24 May 2010

Stories from 24 May 2010

Caucasus: Eurovision girl power

Ianyan comments on this week's Eurovision Song Contest to be held in Oslo, Norway. Noting the often cheesy nature of the international music competition, the blog takes a look at the two female acts from Armenia and Azerbaijan, currently among the main entrants considered to have a chance to win.

Caucasus: Eurovision Social Media

With the first semi-final in this year's Eurovision Song Contest due to take place tomorrow, activity on blogs, social media networks and micro-blogging sites in support of entrants from Armenia, Azerbaijan and Georgia, the three countries making up the South Caucasus, is naturally increasing. However, their use also sometimes reflects the geopolitical and technical realities of the region.

Russia: Moscow Government Abandons Social Media

Moscow mayor's office prepared a draft bill on access to the information with no mention of blogs or any kind of social media, gzt.ru reported [RUS]. Gzt.ru suggests the reason of the absence of Web 2.0 is the inability of the city's telecommunications committee to provide an effective information policy.

Bhutan: Why Is It Important For A Politician To Blog?

  24 May 2010

Indian blogger Jabberwock quotes Tshering Tobgay, blogger and the leader of the opposition Party in the Bhutanese parliament answering the question ‘why is it important for a politician to blog': “because that forces you to pause and introspect and think about things, which is something politicians don’t always feel the...

Trinidad & Tobago: People's Party Position

  24 May 2010

Afra Raymond thinks that in the context of today's national elections, “with the distinct probability of a victory by the united PP…it is timely to consider the way in which that group might handle the bailout [of the CL Financial group].”

Nepal: Why Not To Fear The Maoists?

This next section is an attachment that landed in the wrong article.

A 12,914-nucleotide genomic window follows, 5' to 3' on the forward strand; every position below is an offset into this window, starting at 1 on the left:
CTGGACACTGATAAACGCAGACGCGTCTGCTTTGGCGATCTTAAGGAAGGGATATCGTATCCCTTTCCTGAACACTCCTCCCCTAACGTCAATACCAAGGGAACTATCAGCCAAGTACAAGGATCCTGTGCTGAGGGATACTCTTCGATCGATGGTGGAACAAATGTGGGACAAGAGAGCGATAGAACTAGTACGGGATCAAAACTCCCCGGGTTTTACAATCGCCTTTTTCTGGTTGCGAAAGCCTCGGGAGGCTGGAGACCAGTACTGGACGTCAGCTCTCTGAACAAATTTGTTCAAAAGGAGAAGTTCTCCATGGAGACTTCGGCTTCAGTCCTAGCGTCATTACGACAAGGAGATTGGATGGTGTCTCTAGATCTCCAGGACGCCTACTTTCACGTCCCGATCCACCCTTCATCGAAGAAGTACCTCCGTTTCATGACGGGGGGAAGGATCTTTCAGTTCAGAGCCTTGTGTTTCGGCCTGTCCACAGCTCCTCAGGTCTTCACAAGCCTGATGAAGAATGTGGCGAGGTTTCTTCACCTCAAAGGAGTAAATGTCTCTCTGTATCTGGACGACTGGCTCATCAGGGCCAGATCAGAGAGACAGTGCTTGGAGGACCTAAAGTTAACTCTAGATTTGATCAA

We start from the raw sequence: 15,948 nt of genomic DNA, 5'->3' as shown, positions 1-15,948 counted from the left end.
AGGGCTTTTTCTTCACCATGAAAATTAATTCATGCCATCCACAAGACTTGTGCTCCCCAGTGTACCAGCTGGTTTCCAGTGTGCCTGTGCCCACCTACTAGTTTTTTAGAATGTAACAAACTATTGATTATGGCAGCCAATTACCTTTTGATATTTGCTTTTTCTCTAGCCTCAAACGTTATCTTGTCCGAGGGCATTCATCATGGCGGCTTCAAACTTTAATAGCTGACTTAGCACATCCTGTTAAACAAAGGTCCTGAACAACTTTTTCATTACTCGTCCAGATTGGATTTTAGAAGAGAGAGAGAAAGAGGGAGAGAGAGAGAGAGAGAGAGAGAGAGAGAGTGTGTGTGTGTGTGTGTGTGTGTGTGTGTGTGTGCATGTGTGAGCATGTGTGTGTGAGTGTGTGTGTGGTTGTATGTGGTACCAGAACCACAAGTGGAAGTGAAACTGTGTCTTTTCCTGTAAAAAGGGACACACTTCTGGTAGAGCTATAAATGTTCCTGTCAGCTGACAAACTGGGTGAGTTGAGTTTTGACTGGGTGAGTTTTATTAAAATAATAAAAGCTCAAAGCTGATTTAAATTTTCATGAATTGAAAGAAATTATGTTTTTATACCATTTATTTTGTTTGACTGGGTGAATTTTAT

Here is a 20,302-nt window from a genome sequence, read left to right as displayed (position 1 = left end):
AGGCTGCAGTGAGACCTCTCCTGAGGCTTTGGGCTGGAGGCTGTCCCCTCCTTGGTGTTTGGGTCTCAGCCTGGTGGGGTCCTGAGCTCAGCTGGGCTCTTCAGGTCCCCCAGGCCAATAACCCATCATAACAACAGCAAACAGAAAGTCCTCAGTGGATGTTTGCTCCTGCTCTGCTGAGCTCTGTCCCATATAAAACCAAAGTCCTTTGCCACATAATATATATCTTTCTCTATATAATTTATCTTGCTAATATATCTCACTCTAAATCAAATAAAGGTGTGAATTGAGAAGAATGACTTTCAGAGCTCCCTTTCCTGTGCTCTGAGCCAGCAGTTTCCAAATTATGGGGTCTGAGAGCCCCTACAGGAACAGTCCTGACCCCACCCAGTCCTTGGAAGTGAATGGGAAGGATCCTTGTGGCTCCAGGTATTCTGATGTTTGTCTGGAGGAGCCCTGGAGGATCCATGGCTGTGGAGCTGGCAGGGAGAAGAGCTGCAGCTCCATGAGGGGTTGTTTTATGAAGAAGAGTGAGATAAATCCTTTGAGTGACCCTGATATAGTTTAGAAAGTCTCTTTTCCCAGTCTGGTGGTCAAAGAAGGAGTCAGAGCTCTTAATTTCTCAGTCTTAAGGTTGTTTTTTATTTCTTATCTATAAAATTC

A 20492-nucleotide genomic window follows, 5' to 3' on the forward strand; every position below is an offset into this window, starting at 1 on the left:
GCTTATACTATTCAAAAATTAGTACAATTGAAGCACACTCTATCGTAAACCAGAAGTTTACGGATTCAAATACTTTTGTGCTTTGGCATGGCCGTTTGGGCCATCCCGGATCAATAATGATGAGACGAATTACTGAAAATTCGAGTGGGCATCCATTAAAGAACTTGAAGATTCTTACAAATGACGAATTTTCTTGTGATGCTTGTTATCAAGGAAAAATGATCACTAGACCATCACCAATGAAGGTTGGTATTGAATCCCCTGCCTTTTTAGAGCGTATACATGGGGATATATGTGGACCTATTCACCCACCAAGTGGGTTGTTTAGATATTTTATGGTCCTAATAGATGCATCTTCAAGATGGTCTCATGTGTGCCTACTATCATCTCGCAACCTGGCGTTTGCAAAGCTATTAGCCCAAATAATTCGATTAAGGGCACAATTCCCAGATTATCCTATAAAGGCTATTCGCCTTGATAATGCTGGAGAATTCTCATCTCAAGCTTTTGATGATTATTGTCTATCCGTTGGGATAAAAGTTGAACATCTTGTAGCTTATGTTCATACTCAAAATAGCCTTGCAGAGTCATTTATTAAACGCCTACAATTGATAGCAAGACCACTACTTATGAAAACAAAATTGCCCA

24 May 2010

“Nepal is scheduled to have coalition governments for a long, long time to come, just like India. That might be a good reason to not fear the Maoists,” comments Democracy For Nepal.

Trinidad & Tobago: Ways of Voting

  24 May 2010

“YOU COULD vote based on race…You can vote about party and not people…You can vote people…You could vote issues…”, all of which, says Tattoo, “leads us to another method of voting. You can vote to make a point.” Coffeewallah, meanwhile, doesn't care how you vote; she simply wants you to...

India: River Bath Festivals

  24 May 2010

Ram Banshal at India in Peril writes about the Indian tradition of river bath festivals and the high risk of exposing to viral infections via polluted river water.

Jamaica: State of Emergency

  24 May 2010

Things are starting to unravel in Jamaica, as the drug money link between dons and politicians, starts to get the media attention it deserves. The United States want Christopher ‘Dudus’ Coke – the notorious don man of Tivoli Gardens, West Kingston for trafficking drugs and guns. But will the ruling...

Eto'o's Success Lifting Cameroon ‘s Hope

  24 May 2010

After the success of his Italian club Inter Milan in the UEFA European Champions League, Cameroonian football star Samuel Eto'o is the toast of the town and his country. Cameroonian bloggers are proud of the accomplishment of their star player and hope that the momentum of his success can carry on for Cameroon at the World Cup.

Iran: “We are unemployed”

Several Iranian protesters at an outdoor speech by Iranian President Mahmoud Ahmadinejad on Monday shouted their concerns about unemployment in Khoramshahr. Here is a video film where we can hear ” we are unemployed, we are unemployed” shouts.

Japan: 1300 years in the making, celebration in Nara

  24 May 2010

While both culturally and physically a long ways from the modern capital of Tokyo, tracing back well over a thousand years into Japanese history one comes across Nara, a quiet, highly rural area which was established as the capital in 710. In doing so, a more centralized national administration was...

Lebanon: Nationality problem

Farfahinne Kob expressed [Ar] her anger from a contradicting piece of news – where a Lebanese man married to an Israeli woman was able to transfer his nationality to his children, while Lebanese women can not do the same – no matter what the nationality of their husband.

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